This may be where Björk comes in with Biophilia, her “first app album,” produced in conjunction with Apple. Biophilia is not supposed to be your average “newspaper album,” but a cosmic event, one that uses Apple technology to harness the forces of creation. Here, the iPad, or, rather, its touchscreen technology, comes to function like some postmodern Book of the Dead, capable of unlocking the secrets of the universe and setting them into vibrant, creative motion. Björk, in fact, had been working on the album for some time, but decided to compose the songs on her touchscreen after consulting with computer scientists, astrophysicists, molecular biologists, and instrument makers, and, ultimately, that same technology will become the focus of her live show and a set of apps designed for each song. But the iPad is just one part of the Biophilia experience, which consists of not just music, but a series of internet sites, museum visits, installations, educational programs, and live shows. And, with the “Ultimate Edition,” the well-to-do fan can get a second CD of exclusive recordings, a Biophilia manual, photographs, a set of lyrics and scores, a wooden box with 10 chromed tuning forks (each set to the tone of a different Biophilia track), and maybe even a Prius.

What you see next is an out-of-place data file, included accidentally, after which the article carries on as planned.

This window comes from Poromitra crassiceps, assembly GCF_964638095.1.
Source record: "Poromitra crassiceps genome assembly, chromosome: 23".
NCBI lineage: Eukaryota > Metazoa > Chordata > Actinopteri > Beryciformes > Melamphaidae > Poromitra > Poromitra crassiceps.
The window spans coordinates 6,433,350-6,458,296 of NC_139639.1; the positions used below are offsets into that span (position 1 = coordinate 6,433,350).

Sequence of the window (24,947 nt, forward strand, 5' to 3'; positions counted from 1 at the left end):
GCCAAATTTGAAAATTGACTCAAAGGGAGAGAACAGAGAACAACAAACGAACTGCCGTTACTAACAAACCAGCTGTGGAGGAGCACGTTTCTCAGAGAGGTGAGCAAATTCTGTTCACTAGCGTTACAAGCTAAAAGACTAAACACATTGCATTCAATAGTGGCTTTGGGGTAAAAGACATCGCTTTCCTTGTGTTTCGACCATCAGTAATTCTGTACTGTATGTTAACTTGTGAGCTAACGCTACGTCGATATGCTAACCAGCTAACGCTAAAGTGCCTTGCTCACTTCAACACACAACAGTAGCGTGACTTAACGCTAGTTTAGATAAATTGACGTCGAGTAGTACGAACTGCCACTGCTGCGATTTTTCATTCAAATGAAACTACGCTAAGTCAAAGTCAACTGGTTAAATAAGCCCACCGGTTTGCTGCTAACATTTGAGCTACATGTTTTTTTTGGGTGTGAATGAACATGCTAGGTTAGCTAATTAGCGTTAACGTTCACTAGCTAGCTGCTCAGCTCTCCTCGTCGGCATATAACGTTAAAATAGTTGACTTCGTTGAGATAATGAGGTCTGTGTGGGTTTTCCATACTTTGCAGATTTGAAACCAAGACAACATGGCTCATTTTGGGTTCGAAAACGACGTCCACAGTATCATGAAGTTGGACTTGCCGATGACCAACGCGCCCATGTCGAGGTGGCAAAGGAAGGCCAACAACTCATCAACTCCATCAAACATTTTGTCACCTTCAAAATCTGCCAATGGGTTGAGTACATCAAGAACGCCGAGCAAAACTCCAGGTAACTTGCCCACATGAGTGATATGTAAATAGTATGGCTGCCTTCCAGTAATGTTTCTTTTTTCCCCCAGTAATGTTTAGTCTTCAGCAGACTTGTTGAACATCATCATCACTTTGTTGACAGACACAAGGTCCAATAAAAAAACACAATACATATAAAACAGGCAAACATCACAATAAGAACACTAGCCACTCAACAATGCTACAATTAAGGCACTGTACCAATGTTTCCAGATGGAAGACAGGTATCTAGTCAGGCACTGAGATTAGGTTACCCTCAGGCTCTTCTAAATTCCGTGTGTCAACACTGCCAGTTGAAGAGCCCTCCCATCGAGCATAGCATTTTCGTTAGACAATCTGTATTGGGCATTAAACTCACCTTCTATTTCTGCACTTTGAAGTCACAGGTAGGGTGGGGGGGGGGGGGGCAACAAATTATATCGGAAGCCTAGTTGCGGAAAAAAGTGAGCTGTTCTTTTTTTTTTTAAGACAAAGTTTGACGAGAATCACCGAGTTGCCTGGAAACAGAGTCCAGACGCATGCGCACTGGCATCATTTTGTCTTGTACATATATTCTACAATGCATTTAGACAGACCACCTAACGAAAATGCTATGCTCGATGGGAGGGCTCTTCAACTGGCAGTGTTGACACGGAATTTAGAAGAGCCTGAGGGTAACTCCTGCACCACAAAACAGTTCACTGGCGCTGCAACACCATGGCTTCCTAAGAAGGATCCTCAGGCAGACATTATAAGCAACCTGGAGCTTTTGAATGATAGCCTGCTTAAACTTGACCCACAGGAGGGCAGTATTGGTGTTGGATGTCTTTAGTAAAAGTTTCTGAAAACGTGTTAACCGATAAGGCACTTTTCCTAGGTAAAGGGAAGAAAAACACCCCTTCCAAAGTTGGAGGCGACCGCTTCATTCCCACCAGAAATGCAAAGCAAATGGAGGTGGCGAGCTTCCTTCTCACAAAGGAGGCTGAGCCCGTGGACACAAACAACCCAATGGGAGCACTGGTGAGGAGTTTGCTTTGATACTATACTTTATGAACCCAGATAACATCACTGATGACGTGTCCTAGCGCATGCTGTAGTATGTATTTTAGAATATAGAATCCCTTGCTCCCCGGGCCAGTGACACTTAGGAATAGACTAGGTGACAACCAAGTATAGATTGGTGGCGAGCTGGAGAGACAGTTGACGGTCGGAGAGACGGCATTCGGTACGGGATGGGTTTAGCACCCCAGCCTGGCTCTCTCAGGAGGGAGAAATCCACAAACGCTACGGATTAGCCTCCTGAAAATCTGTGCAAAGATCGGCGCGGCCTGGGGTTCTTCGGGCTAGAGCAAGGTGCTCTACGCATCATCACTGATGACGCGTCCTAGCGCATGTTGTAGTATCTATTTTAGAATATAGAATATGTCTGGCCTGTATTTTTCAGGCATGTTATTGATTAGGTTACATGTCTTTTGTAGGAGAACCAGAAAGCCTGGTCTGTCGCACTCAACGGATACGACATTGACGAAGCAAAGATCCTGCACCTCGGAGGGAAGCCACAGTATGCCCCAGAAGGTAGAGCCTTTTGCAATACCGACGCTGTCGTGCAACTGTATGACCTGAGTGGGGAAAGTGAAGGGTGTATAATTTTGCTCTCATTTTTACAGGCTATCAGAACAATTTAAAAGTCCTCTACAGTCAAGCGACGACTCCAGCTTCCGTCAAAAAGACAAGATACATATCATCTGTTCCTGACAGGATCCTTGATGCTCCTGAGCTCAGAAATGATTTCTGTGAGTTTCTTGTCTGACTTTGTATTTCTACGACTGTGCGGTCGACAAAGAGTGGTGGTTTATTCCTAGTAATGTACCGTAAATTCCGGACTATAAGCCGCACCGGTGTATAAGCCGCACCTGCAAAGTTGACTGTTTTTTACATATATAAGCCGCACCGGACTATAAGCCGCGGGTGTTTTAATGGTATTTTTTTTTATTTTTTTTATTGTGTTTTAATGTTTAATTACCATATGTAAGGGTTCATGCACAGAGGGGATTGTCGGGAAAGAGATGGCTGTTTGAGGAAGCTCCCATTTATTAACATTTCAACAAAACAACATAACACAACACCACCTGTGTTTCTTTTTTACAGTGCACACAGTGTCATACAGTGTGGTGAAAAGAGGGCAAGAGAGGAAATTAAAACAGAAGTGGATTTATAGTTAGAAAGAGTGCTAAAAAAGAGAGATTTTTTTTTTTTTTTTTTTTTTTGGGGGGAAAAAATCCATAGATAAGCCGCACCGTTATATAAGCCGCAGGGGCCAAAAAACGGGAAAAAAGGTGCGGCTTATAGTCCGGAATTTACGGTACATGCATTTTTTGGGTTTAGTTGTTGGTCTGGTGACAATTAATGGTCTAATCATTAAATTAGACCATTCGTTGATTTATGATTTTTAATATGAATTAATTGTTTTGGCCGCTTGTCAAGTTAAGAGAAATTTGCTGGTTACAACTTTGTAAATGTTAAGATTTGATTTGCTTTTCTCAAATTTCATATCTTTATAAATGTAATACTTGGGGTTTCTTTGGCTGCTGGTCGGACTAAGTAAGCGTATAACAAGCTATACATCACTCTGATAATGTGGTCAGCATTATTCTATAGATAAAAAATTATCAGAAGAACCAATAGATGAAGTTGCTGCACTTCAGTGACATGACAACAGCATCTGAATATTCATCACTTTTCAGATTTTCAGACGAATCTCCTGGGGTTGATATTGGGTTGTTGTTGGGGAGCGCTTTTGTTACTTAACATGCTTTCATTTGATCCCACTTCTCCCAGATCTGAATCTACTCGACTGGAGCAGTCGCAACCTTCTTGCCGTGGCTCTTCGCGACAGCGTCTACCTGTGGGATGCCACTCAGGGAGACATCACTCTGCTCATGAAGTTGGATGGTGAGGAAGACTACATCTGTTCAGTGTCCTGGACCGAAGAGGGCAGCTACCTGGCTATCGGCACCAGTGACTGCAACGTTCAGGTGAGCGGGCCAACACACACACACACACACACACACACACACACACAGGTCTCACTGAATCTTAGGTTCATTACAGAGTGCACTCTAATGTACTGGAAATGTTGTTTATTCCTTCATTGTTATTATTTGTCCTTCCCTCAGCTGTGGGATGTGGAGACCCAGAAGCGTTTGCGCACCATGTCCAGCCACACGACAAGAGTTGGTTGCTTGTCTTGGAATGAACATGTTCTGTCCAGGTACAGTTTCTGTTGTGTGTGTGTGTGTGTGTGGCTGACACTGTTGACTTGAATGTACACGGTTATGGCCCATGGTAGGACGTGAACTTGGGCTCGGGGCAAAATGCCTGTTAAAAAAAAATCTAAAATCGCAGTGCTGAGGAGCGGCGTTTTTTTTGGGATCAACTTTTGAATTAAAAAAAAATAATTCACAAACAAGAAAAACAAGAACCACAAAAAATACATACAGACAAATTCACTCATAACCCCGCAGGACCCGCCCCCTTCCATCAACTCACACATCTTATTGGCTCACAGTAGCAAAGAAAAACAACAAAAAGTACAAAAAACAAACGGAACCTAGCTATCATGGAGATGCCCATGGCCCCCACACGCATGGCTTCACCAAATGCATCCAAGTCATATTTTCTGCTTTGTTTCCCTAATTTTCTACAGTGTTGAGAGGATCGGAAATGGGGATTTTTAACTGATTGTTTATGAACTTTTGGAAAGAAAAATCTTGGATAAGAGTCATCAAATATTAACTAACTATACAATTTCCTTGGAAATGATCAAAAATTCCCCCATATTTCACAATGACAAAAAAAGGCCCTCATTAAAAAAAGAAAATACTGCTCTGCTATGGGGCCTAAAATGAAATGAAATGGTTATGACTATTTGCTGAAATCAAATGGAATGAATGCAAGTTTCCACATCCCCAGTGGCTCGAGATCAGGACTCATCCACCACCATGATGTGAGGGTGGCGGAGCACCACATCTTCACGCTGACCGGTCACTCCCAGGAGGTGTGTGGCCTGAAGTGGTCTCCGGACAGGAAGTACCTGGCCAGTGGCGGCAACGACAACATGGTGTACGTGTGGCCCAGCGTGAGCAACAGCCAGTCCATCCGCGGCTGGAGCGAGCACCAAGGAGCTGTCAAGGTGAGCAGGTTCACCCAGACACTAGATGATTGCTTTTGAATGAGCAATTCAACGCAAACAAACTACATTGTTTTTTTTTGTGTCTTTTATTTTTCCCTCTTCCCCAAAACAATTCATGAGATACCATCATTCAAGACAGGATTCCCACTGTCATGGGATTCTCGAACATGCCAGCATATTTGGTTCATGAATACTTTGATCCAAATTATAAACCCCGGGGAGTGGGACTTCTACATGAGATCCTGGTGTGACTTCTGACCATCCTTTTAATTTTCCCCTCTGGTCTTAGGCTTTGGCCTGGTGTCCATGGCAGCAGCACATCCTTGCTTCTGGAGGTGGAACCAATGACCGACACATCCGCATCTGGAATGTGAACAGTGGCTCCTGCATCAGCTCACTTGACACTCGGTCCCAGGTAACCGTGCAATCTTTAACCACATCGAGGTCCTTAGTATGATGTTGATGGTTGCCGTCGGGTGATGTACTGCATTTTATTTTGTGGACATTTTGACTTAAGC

All this rather unwieldy technology will presumably propel the artist and her fans back into the simplicity and spontaneity of nature itself. Apparently, with the iPad, technological alienation has reached its apogee and stands poised to break through to the other side, restoring us all to a state of creative purity. In a set of rather hazy metaphors: technology mimics nature mimics sound mimics technology… and so on and so on. All three spheres come together in a pre-human/post-human vision of natural history that’s as old as the Greeks and as new as, say, Carl Sagan. I guess it all sounds better in Björk’s voice. As she puts it, the album’s about “zooming out, like the planets, but also zooming into the atoms. And in that way, aesthetically sympathizing with sound, and how notes in a room behave…. it’s kind of more similar to how planets and microscopic things work.” Bloop, bloop, bleep, bleep, point, click, expand — hey, check out the pretty crystals growing out of my iPad!